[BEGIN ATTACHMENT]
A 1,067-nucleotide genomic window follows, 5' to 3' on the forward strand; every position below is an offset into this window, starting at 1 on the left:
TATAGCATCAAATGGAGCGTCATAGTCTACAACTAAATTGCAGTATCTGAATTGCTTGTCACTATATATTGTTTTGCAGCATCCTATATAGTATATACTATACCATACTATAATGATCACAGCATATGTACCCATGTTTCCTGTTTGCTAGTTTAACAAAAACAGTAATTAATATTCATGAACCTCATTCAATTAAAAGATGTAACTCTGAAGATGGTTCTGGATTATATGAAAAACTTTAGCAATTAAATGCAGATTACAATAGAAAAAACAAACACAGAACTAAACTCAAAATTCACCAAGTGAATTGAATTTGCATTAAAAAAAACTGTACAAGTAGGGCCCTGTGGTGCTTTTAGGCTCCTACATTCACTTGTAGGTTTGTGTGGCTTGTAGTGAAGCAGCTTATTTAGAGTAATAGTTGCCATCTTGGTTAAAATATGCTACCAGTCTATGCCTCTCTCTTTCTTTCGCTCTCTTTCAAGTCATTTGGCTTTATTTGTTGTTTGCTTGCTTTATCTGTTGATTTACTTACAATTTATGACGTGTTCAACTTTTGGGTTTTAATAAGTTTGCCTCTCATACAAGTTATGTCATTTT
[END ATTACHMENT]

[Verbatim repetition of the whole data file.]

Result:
A 1,067-nucleotide genomic window follows, 5' to 3' on the forward strand; every position below is an offset into this window, starting at 1 on the left:
TATAGCATCAAATGGAGCGTCATAGTCTACAACTAAATTGCAGTATCTGAATTGCTTGTCACTATATATTGTTTTGCAGCATCCTATATAGTATATACTATACCATACTATAATGATCACAGCATATGTACCCATGTTTCCTGTTTGCTAGTTTAACAAAAACAGTAATTAATATTCATGAACCTCATTCAATTAAAAGATGTAACTCTGAAGATGGTTCTGGATTATATGAAAAACTTTAGCAATTAAATGCAGATTACAATAGAAAAAACAAACACAGAACTAAACTCAAAATTCACCAAGTGAATTGAATTTGCATTAAAAAAAACTGTACAAGTAGGGCCCTGTGGTGCTTTTAGGCTCCTACATTCACTTGTAGGTTTGTGTGGCTTGTAGTGAAGCAGCTTATTTAGAGTAATAGTTGCCATCTTGGTTAAAATATGCTACCAGTCTATGCCTCTCTCTTTCTTTCGCTCTCTTTCAAGTCATTTGGCTTTATTTGTTGTTTGCTTGCTTTATCTGTTGATTTACTTACAATTTATGACGTGTTCAACTTTTGGGTTTTAATAAGTTTGCCTCTCATACAAGTTATGTCATTTT